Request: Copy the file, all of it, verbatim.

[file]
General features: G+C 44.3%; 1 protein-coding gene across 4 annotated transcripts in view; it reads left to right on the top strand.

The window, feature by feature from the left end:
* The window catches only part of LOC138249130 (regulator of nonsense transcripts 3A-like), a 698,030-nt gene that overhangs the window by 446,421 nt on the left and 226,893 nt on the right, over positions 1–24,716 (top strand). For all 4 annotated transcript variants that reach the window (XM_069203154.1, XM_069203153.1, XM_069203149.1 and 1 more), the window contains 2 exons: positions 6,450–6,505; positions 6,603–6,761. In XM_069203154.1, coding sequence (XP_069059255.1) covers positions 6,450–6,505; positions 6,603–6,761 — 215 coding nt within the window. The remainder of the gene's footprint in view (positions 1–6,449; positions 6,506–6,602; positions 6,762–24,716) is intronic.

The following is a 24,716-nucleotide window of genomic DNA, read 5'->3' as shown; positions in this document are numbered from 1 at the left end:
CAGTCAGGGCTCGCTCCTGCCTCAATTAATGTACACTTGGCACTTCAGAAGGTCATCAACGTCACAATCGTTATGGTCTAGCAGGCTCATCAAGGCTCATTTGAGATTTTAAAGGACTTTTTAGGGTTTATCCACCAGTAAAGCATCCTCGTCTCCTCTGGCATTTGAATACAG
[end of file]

General features: G+C 44.3%; 1 protein-coding gene across 4 annotated transcripts in view; it reads left to right on the top strand.

The window, feature by feature from the left end:
* The window catches only part of LOC138249130 (regulator of nonsense transcripts 3A-like), a 698,030-nt gene that overhangs the window by 446,421 nt on the left and 226,893 nt on the right, over positions 1–24,716 (top strand). For all 4 annotated transcript variants that reach the window (XM_069203154.1, XM_069203153.1, XM_069203149.1 and 1 more), the window contains 2 exons: positions 6,450–6,505; positions 6,603–6,761. In XM_069203154.1, coding sequence (XP_069059255.1) covers positions 6,450–6,505; positions 6,603–6,761 — 215 coding nt within the window. The remainder of the gene's footprint in view (positions 1–6,449; positions 6,506–6,602; positions 6,762–24,716) is intronic.

The following is a 24,716-nucleotide window of genomic DNA, read 5'->3' as shown; positions in this document are numbered from 1 at the left end:
CAGTCAGGGCTCGCTCCTGCCTCAATTAATGTACACTTGGCACTTCAGAAGGTCATCAACGTCACAATCGTTATGGTCTAGCAGGCTCATCAAGGCTCATTTGAGATTTTAAAGGACTTTTTAGGGTTTATCCACCAGTAAAGCATCCTCGTCTCCTCTGGCATTTGAATACAG